The pupil premium: don’t celebrate just yet

Michael Gove wasn’t the “winner” in the Spending Review many proclaimed him to be.

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The Browne report's recommendation that the block grant to universities be nearly completely withdrawn has aroused widespread consternation and criticism.

Stefan Collini's article in the latest edition of the London Review of Books is a clear-eyed (and thoroughly terrifying) assessment of the likely effects, were the proposal to be implemented. But it's not just higher education that teeters on the edge of a financial precipice.

Conventional wisdom has had it that the Education Secretary, Michael Gove, was a "winner" in the recent Spending Review (SR), having elicited from George Osborne £2.5bn for the "pupil premium" (a scheme devised by the Liberal Democrats that disburses money to schools for each pupil eligible to receive school meals) and having overseen an increase in the schools budget from £35bn to £39bn.

However, research carried out by the Financial Times, and published in that paper today, shows that, in the words of Luke Sibieta from the Institute for Fiscal Studies (which has corroborated the FT's number-crunching), "most schools will see real cuts in funding per pupil over the next four years".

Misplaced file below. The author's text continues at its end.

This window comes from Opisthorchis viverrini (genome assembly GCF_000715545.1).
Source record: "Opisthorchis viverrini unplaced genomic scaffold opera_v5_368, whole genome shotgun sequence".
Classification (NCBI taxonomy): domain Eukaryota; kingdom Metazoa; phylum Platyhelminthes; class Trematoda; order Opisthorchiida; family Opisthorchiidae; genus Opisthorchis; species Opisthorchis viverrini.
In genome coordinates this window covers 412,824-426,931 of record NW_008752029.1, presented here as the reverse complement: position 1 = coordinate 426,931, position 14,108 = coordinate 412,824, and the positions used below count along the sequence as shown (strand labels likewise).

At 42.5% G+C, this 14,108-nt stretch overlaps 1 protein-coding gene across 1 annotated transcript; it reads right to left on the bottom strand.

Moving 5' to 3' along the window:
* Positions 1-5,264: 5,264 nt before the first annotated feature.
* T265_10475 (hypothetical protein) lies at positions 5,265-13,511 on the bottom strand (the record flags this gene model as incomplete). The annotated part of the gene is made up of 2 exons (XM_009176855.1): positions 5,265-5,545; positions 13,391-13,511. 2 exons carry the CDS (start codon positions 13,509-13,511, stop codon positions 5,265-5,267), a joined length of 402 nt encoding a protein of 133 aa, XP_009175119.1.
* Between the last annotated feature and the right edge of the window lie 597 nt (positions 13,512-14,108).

First, the FT's analysis shows that although the "schools resource budget" will rise by 0.4 per cent in real terms, a demographic bulge means that the school population is likely to rise by 2.7 per cent over the period covered by the SR, with the effect that current spending per pupil will actually be cut by 2.5 per cent.

Then there's the pupil premium itself:

A primary school would need to have more than one-fifth of its pupils [eligible to receive free school meals] to avoid losing money, according to the most likely model for implementation. At the average primary school 17 per cent of pupils are eligible . . . Financial Times research suggests 62 per cent of primary school children are in schools that will not meet that bar, and whose budgets will be cut in real terms.

A secondary school would need to have one-quarter of its students receive the pupil to maintain a rising income. The average FSM rate for secondary schools is 14 per cent. FT analysis suggests 84 per cent of secondary school pupils are in schools that will experience cuts in real terms.

All of which suggests that Gove's "victory" in the SR was mostly pyrrhic.

Jonathan Derbyshire is executive opinion editor of the Financial Times. He was formerly managing editor of Prospect and culture editor of the New Statesman.

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